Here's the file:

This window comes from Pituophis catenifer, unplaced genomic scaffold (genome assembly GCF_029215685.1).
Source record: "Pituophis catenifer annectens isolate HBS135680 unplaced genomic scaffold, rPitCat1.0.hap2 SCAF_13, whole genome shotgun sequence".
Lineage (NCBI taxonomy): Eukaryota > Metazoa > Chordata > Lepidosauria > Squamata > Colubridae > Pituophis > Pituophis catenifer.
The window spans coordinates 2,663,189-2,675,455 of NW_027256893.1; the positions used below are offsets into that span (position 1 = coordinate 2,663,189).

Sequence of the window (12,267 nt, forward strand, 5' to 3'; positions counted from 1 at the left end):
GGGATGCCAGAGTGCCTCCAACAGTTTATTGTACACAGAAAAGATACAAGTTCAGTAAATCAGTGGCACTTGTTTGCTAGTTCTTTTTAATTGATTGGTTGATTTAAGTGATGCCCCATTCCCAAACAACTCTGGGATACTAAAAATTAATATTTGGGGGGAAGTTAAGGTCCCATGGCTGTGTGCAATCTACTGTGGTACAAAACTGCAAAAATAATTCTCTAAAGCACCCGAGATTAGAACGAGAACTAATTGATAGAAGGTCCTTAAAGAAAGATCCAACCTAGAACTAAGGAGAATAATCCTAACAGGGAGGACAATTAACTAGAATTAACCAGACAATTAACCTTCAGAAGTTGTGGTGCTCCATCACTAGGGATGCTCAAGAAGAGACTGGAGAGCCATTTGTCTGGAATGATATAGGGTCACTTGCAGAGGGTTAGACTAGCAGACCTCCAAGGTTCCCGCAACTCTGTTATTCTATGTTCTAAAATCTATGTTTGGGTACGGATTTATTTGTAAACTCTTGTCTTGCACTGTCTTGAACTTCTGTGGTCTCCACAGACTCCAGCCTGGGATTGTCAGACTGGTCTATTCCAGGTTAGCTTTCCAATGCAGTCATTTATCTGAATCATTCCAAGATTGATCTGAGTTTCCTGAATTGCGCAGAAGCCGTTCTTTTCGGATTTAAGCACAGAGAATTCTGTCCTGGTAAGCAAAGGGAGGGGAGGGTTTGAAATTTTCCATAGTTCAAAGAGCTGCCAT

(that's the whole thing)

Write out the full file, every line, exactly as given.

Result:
This window comes from Pituophis catenifer, unplaced genomic scaffold (genome assembly GCF_029215685.1).
Source record: "Pituophis catenifer annectens isolate HBS135680 unplaced genomic scaffold, rPitCat1.0.hap2 SCAF_13, whole genome shotgun sequence".
Lineage (NCBI taxonomy): Eukaryota > Metazoa > Chordata > Lepidosauria > Squamata > Colubridae > Pituophis > Pituophis catenifer.
The window spans coordinates 2,663,189-2,675,455 of NW_027256893.1; the positions used below are offsets into that span (position 1 = coordinate 2,663,189).

Sequence of the window (12,267 nt, forward strand, 5' to 3'; positions counted from 1 at the left end):
GGGATGCCAGAGTGCCTCCAACAGTTTATTGTACACAGAAAAGATACAAGTTCAGTAAATCAGTGGCACTTGTTTGCTAGTTCTTTTTAATTGATTGGTTGATTTAAGTGATGCCCCATTCCCAAACAACTCTGGGATACTAAAAATTAATATTTGGGGGGAAGTTAAGGTCCCATGGCTGTGTGCAATCTACTGTGGTACAAAACTGCAAAAATAATTCTCTAAAGCACCCGAGATTAGAACGAGAACTAATTGATAGAAGGTCCTTAAAGAAAGATCCAACCTAGAACTAAGGAGAATAATCCTAACAGGGAGGACAATTAACTAGAATTAACCAGACAATTAACCTTCAGAAGTTGTGGTGCTCCATCACTAGGGATGCTCAAGAAGAGACTGGAGAGCCATTTGTCTGGAATGATATAGGGTCACTTGCAGAGGGTTAGACTAGCAGACCTCCAAGGTTCCCGCAACTCTGTTATTCTATGTTCTAAAATCTATGTTTGGGTACGGATTTATTTGTAAACTCTTGTCTTGCACTGTCTTGAACTTCTGTGGTCTCCACAGACTCCAGCCTGGGATTGTCAGACTGGTCTATTCCAGGTTAGCTTTCCAATGCAGTCATTTATCTGAATCATTCCAAGATTGATCTGAGTTTCCTGAATTGCGCAGAAGCCGTTCTTTTCGGATTTAAGCACAGAGAATTCTGTCCTGGTAAGCAAAGGGAGGGGAGGGTTTGAAATTTTCCATAGTTCAAAGAGCTGCCAT